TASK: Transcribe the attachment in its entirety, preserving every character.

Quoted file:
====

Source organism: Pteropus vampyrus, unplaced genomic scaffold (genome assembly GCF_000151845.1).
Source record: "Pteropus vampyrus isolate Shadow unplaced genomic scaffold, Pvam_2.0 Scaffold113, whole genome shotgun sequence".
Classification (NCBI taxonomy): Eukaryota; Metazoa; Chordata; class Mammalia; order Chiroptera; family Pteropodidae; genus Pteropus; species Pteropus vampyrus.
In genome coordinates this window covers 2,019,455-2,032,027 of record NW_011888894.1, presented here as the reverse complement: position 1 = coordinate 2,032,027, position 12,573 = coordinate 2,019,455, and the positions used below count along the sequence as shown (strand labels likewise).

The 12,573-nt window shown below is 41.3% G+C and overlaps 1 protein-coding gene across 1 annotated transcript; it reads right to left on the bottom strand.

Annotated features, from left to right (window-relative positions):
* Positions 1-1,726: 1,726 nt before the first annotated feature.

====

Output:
Source organism: Pteropus vampyrus, unplaced genomic scaffold (genome assembly GCF_000151845.1).
Source record: "Pteropus vampyrus isolate Shadow unplaced genomic scaffold, Pvam_2.0 Scaffold113, whole genome shotgun sequence".
Classification (NCBI taxonomy): Eukaryota; Metazoa; Chordata; class Mammalia; order Chiroptera; family Pteropodidae; genus Pteropus; species Pteropus vampyrus.
In genome coordinates this window covers 2,019,455-2,032,027 of record NW_011888894.1, presented here as the reverse complement: position 1 = coordinate 2,032,027, position 12,573 = coordinate 2,019,455, and the positions used below count along the sequence as shown (strand labels likewise).

The 12,573-nt window shown below is 41.3% G+C and overlaps 1 protein-coding gene across 1 annotated transcript; it reads right to left on the bottom strand.

Annotated features, from left to right (window-relative positions):
* Positions 1-1,726: 1,726 nt before the first annotated feature.